The Cave: The Last Men in Aleppo, nominated here two years ago, was about the White Helmets, doctors risking their lives every day to help the residents of a Syrian town besieged by the Russian-backed Syrian army. Russian bots attacked the filmmaker via social media, suggesting he was tied to Isis and sinking the chance that this important film and the heroes it championed got Oscar recognition. It was criminal, and Oscar has a chance this year to make up for it.

Honeyland: This is about a greedy, stupid man abusing bees. #beetoo

For Sama: Another film focusing on the Syrian tragedy, this time centered around a female Syrian journalist. Do the right thing, Hollywood, give the prize to an important film about scores of people being murdered and left homeless everyday, instead of always focusing on American troubles, like…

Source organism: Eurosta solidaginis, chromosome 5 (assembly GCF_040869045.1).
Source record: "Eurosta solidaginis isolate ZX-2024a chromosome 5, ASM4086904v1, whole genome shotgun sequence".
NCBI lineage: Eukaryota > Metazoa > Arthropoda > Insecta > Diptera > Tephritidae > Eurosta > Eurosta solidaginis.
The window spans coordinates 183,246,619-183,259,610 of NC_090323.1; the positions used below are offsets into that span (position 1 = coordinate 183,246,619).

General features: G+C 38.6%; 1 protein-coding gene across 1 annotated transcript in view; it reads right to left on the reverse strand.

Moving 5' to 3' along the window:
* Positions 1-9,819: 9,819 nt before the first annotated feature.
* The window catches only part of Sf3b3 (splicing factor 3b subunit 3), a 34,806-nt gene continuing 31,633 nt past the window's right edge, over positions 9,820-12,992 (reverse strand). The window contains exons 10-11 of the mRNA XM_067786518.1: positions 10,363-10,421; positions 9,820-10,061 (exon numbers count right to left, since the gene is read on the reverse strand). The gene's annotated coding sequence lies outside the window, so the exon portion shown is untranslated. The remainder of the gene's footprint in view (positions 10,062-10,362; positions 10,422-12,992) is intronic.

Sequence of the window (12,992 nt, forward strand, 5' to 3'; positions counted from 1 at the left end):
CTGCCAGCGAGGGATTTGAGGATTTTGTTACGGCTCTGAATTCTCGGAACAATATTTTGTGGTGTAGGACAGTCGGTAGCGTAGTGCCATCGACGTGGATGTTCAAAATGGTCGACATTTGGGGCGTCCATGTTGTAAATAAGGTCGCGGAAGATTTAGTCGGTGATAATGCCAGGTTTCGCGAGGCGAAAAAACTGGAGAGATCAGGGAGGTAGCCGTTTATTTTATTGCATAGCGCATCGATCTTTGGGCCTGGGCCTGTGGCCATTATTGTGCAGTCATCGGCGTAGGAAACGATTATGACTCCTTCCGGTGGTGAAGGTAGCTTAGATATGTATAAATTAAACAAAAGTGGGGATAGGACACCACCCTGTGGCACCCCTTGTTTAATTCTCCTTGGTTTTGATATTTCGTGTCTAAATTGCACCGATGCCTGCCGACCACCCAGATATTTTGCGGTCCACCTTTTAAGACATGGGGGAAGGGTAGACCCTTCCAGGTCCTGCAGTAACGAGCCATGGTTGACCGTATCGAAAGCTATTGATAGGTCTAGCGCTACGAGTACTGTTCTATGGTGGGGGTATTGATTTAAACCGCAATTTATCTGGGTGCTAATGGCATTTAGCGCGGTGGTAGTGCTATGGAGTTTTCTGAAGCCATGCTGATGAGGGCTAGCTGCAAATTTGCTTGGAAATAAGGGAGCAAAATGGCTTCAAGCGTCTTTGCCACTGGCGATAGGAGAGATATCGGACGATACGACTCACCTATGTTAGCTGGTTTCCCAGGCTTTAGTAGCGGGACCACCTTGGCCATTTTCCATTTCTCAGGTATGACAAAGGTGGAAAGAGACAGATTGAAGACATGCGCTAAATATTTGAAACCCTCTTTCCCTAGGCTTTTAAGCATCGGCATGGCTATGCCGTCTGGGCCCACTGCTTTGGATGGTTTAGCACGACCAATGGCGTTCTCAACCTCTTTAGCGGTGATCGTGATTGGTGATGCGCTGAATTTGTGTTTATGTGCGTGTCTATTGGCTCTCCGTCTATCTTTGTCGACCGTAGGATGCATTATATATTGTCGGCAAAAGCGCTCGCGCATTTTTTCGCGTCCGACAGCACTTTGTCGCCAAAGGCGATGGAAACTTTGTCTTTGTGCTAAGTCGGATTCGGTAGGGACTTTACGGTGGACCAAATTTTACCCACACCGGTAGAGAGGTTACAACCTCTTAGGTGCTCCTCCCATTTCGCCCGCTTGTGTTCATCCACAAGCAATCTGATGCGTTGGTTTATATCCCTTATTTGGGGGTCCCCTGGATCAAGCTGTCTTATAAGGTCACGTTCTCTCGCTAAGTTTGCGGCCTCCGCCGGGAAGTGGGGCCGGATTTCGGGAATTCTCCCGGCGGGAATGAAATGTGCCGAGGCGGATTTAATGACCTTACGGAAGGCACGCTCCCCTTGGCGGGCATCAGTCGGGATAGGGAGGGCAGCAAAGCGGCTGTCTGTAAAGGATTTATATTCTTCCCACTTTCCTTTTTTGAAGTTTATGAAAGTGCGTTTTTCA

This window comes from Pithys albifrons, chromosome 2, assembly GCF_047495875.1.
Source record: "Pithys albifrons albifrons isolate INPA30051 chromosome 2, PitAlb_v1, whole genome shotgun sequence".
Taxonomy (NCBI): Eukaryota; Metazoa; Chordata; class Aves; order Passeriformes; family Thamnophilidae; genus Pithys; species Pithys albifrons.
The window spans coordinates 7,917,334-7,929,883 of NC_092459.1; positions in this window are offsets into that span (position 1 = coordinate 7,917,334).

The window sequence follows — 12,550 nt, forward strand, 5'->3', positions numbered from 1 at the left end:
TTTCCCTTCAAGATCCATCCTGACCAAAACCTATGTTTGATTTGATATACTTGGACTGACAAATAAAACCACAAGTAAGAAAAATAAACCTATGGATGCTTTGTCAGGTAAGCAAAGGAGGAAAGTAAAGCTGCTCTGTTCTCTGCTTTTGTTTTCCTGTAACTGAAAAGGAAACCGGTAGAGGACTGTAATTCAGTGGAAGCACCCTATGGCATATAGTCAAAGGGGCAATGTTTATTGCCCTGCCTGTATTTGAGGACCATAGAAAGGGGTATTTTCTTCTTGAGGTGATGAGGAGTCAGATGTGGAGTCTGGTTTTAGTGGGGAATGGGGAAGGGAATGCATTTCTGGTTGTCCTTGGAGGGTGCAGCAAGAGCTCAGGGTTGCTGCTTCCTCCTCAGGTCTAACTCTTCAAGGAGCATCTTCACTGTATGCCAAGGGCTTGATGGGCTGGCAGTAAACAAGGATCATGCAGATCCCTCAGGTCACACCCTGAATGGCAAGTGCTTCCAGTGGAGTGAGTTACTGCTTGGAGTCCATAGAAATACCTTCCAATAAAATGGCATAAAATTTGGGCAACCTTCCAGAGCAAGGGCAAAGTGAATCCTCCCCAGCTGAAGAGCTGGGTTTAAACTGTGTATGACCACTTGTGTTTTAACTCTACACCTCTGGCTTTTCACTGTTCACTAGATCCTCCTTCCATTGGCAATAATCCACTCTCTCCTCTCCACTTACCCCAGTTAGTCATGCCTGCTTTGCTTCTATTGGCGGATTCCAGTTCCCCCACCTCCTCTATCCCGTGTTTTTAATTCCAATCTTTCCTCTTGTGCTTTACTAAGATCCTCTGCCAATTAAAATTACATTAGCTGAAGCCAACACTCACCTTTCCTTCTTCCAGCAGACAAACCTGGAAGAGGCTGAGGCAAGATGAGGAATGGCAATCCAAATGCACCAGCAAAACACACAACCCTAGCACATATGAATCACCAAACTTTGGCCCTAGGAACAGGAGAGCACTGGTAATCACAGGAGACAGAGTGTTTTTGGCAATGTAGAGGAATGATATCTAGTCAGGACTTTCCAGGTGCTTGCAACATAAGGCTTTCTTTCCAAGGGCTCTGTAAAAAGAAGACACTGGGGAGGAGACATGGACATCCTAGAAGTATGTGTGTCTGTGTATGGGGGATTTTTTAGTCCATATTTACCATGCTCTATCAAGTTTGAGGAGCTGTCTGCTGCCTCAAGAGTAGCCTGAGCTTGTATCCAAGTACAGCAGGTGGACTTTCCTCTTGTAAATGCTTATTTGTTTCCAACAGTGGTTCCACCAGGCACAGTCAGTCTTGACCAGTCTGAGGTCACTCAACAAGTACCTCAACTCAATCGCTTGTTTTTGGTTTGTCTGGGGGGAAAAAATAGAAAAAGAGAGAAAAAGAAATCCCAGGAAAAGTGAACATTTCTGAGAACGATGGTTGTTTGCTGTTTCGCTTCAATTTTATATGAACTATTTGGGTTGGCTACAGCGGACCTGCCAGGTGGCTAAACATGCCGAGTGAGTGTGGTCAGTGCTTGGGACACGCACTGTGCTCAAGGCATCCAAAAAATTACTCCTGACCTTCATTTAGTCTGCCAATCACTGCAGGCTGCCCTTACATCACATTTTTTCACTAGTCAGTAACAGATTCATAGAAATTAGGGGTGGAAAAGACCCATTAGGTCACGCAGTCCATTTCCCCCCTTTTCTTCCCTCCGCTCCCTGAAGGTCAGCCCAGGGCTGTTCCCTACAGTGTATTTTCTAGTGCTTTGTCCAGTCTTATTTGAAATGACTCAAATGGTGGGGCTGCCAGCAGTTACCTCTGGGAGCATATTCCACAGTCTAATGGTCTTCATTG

American Factory: This is about GM and the plant workers whose lives they toy with in both Ohio and China. The sympathy should go to the Syrians or the bees, but none of them are Americans.


Klaus: The infamous Von Bulow patriarch gets the animated treatment. He’s making a list of poisons, and checking it twice!

How to Train Your Dragon: The Hidden World: This was originally an educational film teaching adolescent boys how to jerk off in their closet. 

The Missing Link: I believe this was a nickname Hannah used for Adam in Girls. I told Lena it wasn’t her best writing, because he doesn’t have the hair all over his body. Just in the best places, am I right, Hoho?